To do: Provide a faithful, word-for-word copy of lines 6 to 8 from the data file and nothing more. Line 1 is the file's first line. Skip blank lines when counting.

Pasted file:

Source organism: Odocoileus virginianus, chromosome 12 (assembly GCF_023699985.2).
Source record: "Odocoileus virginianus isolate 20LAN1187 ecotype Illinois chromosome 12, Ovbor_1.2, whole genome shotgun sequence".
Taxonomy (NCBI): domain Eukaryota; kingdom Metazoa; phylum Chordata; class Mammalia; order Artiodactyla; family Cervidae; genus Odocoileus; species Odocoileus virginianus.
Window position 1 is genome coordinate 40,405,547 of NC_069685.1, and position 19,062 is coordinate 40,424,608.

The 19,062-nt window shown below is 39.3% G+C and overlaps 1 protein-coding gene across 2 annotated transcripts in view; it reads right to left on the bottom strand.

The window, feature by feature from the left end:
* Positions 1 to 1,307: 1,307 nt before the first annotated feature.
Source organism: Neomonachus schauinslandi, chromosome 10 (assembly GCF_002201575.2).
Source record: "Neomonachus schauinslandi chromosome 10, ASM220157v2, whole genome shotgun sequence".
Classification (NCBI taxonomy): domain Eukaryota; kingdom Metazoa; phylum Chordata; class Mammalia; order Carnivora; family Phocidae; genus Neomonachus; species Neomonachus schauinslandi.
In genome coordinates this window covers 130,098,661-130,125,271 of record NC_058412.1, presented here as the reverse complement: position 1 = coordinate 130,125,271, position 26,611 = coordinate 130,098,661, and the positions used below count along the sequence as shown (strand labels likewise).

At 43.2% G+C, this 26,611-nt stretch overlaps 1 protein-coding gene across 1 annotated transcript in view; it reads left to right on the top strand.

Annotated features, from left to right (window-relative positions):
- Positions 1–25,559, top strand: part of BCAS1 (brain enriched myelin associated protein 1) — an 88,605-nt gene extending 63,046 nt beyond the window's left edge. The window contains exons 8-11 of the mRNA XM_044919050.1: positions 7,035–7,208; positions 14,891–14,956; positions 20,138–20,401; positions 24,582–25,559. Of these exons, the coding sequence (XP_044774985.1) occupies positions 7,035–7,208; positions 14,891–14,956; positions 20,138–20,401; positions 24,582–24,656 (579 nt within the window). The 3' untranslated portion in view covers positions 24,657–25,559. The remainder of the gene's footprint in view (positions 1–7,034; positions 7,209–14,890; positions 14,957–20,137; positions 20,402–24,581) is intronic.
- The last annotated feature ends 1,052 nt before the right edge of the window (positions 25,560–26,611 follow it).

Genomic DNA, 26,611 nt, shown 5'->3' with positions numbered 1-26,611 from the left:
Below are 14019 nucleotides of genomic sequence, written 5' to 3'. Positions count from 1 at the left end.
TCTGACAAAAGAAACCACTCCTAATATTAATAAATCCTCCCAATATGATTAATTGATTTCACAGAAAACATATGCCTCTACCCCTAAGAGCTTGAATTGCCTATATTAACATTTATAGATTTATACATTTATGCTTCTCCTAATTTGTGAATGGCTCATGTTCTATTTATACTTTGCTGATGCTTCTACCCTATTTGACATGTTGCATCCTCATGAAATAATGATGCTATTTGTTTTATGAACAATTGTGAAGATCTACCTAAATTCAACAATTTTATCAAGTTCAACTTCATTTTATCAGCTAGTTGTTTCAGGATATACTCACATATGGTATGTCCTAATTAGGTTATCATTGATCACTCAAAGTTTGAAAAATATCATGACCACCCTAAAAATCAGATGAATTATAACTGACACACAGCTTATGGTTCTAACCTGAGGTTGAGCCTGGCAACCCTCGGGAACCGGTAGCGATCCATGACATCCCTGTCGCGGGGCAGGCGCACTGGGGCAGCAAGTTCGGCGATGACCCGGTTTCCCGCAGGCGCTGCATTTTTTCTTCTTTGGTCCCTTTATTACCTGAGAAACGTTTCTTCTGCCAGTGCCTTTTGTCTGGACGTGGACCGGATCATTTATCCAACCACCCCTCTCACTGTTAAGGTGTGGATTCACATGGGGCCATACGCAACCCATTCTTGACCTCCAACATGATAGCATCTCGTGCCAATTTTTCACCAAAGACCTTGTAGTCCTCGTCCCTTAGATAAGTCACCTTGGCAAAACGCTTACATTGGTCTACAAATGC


The window, feature by feature from the left end:
* Positions 1 to 1,307: 1,307 nt before the first annotated feature.
Source organism: Neomonachus schauinslandi, chromosome 10 (assembly GCF_002201575.2).